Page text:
Nine days from now, Brian Lenihan will stand before the Dáil and announce the government’s latest budget.

The cabinet has made quite display of how seriously they take the crisis in public finances, even holding a meeting on a Sunday.

Things are so bad they’ve even given up their weekends, you see.

The cabinet still has to sort out some things – exactly how much to cut here, just how much to increase a levy there – but some decisions have already been made.

Rates are going to make a comeback, if not next week then in October.

Residential property taxes were abolished in 1977, and ever since, local government in Ireland has declined in importance. Without the ability to raise taxes to fund its spending plans, councils were at the mercy of central government, which suited central government just fine.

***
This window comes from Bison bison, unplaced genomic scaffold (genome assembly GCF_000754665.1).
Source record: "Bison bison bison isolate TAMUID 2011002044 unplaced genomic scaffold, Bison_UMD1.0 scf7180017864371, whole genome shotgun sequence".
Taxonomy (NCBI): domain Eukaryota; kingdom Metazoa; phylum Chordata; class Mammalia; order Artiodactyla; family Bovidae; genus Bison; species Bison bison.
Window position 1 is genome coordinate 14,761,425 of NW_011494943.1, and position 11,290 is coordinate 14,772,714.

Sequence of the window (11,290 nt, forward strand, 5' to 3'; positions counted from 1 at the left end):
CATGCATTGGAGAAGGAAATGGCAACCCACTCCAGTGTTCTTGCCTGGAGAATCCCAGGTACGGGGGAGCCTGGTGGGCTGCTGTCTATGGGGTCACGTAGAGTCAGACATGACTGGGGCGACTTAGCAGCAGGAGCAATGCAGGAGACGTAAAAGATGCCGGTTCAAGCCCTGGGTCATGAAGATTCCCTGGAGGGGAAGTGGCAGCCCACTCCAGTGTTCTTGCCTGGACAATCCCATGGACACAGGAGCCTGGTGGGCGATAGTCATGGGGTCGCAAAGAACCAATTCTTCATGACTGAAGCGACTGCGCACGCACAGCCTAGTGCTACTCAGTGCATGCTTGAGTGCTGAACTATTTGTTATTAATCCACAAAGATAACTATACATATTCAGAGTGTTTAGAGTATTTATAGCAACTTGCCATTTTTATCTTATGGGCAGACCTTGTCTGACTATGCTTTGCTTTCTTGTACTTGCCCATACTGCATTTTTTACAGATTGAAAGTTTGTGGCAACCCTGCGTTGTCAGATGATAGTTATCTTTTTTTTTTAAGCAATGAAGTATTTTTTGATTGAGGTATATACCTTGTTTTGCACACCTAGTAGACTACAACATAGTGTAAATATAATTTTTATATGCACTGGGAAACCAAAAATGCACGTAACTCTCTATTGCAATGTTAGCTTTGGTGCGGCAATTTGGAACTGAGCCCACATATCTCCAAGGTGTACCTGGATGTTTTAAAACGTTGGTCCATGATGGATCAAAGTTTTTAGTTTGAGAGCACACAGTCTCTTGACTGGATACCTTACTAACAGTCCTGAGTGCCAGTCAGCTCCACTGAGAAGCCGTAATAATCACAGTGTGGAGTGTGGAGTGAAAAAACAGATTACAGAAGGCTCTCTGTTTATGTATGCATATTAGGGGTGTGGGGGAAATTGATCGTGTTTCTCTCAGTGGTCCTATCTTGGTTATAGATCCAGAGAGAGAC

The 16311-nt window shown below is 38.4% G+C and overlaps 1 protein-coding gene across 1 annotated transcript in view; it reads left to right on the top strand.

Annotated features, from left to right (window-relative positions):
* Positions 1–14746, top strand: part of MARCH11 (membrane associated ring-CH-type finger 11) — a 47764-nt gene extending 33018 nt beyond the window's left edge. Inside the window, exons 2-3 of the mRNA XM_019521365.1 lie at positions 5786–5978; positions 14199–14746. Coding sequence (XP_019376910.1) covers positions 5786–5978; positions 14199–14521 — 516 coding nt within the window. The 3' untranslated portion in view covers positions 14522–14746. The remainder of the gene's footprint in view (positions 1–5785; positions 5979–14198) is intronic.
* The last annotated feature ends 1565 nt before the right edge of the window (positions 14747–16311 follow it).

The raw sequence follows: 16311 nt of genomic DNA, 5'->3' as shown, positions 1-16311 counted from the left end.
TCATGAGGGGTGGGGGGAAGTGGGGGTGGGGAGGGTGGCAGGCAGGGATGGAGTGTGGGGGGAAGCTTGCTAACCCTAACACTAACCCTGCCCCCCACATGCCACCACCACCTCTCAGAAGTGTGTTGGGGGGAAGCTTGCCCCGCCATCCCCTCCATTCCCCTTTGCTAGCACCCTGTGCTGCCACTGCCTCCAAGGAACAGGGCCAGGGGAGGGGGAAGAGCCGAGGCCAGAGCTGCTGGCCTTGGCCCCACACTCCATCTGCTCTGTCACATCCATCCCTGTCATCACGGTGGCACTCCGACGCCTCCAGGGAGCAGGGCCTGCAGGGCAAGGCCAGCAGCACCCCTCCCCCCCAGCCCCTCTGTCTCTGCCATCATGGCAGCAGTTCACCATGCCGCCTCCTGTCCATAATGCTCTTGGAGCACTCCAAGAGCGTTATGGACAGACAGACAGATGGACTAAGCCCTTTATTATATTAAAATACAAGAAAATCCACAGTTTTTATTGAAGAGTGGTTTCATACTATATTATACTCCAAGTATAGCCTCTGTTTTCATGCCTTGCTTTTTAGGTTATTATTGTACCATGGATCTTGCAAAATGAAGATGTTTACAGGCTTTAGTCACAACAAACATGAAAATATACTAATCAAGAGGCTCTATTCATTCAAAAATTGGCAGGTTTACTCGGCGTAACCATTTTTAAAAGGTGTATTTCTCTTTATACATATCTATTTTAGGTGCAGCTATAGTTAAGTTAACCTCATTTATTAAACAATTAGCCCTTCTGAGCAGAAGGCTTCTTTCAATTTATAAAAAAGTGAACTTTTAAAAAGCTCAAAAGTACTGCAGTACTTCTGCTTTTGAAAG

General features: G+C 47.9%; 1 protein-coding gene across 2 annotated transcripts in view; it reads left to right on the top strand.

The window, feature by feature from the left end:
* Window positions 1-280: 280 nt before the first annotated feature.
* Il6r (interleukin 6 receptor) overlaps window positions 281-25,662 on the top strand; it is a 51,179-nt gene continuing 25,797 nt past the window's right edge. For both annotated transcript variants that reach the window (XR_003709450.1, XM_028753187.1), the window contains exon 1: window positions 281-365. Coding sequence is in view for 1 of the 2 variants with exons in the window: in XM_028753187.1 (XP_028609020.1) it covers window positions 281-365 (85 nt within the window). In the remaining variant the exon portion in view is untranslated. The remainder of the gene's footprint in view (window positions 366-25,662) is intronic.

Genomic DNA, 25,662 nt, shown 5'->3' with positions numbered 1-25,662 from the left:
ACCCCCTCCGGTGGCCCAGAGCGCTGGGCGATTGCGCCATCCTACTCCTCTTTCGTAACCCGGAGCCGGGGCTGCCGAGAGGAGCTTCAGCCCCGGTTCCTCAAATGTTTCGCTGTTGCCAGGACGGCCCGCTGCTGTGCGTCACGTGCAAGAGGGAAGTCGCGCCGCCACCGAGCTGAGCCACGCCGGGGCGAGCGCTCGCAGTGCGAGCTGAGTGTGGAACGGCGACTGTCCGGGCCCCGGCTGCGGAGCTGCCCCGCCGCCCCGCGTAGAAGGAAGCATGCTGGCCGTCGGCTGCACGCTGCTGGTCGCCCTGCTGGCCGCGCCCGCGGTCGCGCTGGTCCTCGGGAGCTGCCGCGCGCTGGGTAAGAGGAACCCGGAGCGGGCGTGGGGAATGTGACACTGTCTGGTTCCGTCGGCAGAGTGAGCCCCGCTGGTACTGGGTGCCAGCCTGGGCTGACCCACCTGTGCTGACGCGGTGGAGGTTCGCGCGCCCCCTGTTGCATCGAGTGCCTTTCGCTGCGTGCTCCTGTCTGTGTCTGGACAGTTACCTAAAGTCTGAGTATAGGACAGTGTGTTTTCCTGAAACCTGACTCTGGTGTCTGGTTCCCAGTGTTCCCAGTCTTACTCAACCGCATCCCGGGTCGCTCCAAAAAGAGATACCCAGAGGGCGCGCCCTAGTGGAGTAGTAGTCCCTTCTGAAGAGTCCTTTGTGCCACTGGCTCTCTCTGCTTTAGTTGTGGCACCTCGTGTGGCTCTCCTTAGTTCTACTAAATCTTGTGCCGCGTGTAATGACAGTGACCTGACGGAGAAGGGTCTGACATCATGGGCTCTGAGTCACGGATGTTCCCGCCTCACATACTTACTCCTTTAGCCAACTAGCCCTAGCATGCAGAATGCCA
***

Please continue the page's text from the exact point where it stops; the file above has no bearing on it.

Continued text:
Of course, it won’t be called rates. Community charge has a nice ring to it, but the British already use that label, so perhaps not.

Brian Cowen has a fondness for the Irish language, so perhaps Cáin Mheitheal.

But whatever they call it, I doubt central government is likely to give local councils the power to keep the money.

By Gerard Cunningham

Gerard Cunningham occupies his time working as a journalist, writer, sub-editor, blogger and podcaster, yet still finds himself underemployed.